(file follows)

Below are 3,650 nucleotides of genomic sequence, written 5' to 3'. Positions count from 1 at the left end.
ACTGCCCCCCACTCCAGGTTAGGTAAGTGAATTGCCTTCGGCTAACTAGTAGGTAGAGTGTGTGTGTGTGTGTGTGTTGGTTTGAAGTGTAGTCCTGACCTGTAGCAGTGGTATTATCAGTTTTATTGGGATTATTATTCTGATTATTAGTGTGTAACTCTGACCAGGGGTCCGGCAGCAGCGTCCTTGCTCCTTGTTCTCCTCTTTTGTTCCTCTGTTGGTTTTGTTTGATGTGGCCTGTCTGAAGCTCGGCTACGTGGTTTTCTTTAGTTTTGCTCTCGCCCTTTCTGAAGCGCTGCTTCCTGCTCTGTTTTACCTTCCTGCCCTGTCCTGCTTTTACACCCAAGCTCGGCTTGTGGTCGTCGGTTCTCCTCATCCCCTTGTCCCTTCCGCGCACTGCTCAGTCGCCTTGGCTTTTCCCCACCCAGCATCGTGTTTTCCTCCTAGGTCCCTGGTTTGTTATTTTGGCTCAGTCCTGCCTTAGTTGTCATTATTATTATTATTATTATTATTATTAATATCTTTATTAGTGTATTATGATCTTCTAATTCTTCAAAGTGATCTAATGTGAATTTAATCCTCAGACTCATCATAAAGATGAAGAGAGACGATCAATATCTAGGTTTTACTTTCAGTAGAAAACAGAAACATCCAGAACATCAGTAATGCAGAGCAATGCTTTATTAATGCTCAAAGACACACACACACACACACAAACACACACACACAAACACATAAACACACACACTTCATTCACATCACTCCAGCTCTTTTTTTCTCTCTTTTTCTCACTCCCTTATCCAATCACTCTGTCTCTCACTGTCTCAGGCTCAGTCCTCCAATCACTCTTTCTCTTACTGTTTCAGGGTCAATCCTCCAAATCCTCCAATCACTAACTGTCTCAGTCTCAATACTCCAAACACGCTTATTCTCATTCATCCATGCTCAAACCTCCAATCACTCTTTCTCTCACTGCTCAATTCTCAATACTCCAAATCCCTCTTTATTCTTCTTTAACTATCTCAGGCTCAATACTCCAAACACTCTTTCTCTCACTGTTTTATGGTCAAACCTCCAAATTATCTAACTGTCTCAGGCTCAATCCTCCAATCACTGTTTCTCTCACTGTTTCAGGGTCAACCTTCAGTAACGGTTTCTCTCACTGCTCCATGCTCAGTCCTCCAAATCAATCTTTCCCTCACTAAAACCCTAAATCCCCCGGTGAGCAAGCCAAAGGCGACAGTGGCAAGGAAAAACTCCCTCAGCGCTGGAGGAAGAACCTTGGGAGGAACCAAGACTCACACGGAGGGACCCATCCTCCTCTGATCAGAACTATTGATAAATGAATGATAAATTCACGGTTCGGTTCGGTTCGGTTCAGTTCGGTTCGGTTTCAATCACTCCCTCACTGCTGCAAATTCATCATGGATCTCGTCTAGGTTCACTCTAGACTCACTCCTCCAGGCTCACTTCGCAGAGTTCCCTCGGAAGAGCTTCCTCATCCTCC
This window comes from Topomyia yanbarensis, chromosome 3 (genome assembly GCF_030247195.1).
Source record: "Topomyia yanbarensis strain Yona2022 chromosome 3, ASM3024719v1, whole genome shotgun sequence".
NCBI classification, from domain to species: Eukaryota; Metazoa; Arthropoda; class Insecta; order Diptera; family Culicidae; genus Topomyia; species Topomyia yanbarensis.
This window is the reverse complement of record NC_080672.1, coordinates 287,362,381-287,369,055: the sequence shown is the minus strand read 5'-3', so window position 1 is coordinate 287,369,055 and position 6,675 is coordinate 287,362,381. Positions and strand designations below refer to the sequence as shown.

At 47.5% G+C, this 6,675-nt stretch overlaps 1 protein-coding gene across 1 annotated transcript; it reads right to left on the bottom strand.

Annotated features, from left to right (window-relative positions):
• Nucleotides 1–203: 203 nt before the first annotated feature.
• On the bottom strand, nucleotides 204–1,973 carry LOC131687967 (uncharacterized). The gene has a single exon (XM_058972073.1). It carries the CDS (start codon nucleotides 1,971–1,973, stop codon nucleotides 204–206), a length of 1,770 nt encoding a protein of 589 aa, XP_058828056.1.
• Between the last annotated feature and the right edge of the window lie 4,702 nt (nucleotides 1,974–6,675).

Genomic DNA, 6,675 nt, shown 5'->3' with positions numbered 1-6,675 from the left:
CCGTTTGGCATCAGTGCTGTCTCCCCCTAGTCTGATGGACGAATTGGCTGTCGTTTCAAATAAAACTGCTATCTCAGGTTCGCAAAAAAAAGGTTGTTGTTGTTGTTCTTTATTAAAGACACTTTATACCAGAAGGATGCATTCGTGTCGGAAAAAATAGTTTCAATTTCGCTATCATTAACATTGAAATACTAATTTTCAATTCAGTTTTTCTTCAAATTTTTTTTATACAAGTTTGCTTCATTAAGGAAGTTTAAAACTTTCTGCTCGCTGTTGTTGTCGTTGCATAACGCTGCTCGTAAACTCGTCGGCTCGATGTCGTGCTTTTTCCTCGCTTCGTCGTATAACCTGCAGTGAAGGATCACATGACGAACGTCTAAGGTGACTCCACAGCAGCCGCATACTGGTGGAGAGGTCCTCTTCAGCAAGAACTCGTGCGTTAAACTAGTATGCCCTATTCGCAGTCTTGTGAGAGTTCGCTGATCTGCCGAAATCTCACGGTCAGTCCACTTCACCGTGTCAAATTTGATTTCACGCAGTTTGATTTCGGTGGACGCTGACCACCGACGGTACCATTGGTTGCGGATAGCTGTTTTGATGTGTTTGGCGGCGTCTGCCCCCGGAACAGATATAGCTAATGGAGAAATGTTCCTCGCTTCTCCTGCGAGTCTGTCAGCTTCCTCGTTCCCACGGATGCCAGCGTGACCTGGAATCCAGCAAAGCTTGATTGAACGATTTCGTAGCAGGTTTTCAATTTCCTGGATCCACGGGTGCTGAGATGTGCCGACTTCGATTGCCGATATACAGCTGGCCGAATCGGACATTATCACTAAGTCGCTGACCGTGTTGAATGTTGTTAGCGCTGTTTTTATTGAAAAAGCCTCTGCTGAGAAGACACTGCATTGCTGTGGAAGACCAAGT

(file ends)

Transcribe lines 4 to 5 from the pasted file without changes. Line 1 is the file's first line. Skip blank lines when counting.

Source record: "Topomyia yanbarensis strain Yona2022 chromosome 3, ASM3024719v1, whole genome shotgun sequence".
NCBI classification, from domain to species: Eukaryota; Metazoa; Arthropoda; class Insecta; order Diptera; family Culicidae; genus Topomyia; species Topomyia yanbarensis.